Designers & Developers: Equal Parts of The Same Grid

Designers and Developers live in different worlds. Although they are close together they don’t always have the same approach to an issue or idea, and that’s a good thing. In order to create great websites those worlds need to collide in a collaborative way.

Differences Between Designers and Developers

Designers can often spend a good amount of their time dreaming of what an experience could be. Designers are also the reason we have the lightning fast evolution of the web. Take a look at any trendy product page and you see what I mean, many of the animations, effects and “wow” elements are the product of a designer dreaming.

Developers think a little differently. We think of how the design functions. As we begin developing a new project we ask ourselves questions like: What technologies will we need to build this project? What can we do to keep the code simple and easy to maintain? Will these design elements and interactions work on older browsers? Are they necessary?

Often times developers seem to be the ones who rain on the designers parade, but our input helps keep sites fast, functional and future proof. We contribute something valuable, but sometimes, we take our quest for functionality a little too far. A design created from the perspective of a developer can often appear dull. That’s why as designers and developers we need each other’s help to create something both beautiful and engaging for the user as well as functional and fast for the web. Understanding each other’s goals and needs can go a long way towards creating something your users will enjoy.

As developers, we love our designers. They challenge us as to find solutions that we wouldn’t always have tried to before. Designers love developers because a developer’s input helps keep their designs fast and simple once they are live on the web.

In order to balance both designer and the developer input, we need to be able to speak the same language. We need to be able to translate our process to each other in a way that fosters creativity and structure.

One of the most important examples of great communication between designers and developers is how we use a design concept often called the grid. Let’s take a look at that now.

What is The Grid and How Do Developers Use it?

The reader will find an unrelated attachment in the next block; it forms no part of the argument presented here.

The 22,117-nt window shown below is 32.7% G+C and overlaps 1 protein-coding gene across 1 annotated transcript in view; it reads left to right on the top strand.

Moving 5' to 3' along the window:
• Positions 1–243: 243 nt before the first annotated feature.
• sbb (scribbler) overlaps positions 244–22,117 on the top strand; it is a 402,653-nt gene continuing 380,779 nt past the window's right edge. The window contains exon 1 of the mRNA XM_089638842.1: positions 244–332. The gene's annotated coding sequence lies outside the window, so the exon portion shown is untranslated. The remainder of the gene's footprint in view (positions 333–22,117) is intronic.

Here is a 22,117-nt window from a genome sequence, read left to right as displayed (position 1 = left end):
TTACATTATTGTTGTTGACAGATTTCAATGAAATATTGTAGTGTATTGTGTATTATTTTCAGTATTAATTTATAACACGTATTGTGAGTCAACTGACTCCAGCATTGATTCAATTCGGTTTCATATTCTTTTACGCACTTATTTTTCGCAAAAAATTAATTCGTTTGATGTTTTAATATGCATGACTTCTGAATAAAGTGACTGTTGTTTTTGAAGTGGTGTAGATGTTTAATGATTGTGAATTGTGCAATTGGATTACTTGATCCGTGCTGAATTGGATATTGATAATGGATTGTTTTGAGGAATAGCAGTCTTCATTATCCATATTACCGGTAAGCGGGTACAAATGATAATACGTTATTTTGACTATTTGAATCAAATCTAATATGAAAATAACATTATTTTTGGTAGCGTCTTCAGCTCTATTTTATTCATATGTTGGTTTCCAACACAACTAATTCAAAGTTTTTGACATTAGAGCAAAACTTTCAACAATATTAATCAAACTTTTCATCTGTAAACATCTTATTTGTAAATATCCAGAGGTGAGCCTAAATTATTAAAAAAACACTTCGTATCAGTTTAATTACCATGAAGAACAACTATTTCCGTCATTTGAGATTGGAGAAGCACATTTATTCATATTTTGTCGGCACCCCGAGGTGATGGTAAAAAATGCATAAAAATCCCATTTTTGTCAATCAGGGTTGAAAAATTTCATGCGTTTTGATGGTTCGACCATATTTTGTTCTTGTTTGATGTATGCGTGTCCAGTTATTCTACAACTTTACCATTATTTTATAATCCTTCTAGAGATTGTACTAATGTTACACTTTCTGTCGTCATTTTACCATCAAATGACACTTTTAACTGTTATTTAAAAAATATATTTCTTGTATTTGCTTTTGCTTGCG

The grid is the design concept of separating a layout into equally spaced columns with gap between them (often called gutters) and aligning all of the elements of a design to these columns.


Many grids on the web use a standard layout of 12 columns. A portion of a website may fall across them all or just a few. A common example of this is the older web trend of a blog post with a sidebar on the right. In this example the post may take up 8 of the 12 columns and the sidebar takes up 4 of the 12 columns, completing a full row.

The grid is a concept that has been part of design long before computers were around. Before building websites, designers were using the process of separating content into columns for newspapers. This process is still used today. Pick up any newspaper and you quickly start to see the grid in action.

The grid is so often used across the web that developers have made tools to quickly layout designs using the a grid system. These tools save time and money (Many web projects would double in price without these tools and others like it). Sometimes these are built by a team to be used internally and other times they are build by developers as projects to be used as open source tools for the community. Two popular options are Bootstrap and Foundation 6. Both include a grid along with many other tools to help developers build and prototype quickly.

How Do Designers Work With Grids?

Aside from being comfortable with grids from print, designers can use extensions for programs like Photoshop to quickly design to the same grids that a developer will be using when they start building out the design. Two popular options are GridGuide and Griddify.


With the help of these tools, designers start on the same page as developers. They allow developers to respect the hard work that a designer has put into a design without the giant headache and extra time it would take without the use of the grid. It’s important to discuss what grid system will be used on a project before any design begins. This type of communication allows the designer to create something beautiful while still allowing the developer to adhere to the more strict rules of the web and mobile.

Discuss Your Approach to The Project From The Start

Collaboration and understanding of technologies is a solid foundation for designers and developers to build any project from. For instance if you need to build something fast it is better to design around the restrictions of the web so that the development can be completed more quickly and transition more smoothly to mobile devices. Alternatively if you have the time for something more elaborate the design can be more inventive knowing that some aspects may take a while to develop or may need to be removed for mobile. Talking your way through the process of a project from the start will save everyone time and help you deliver projects to clients faster.

story written by Airrick Dunfield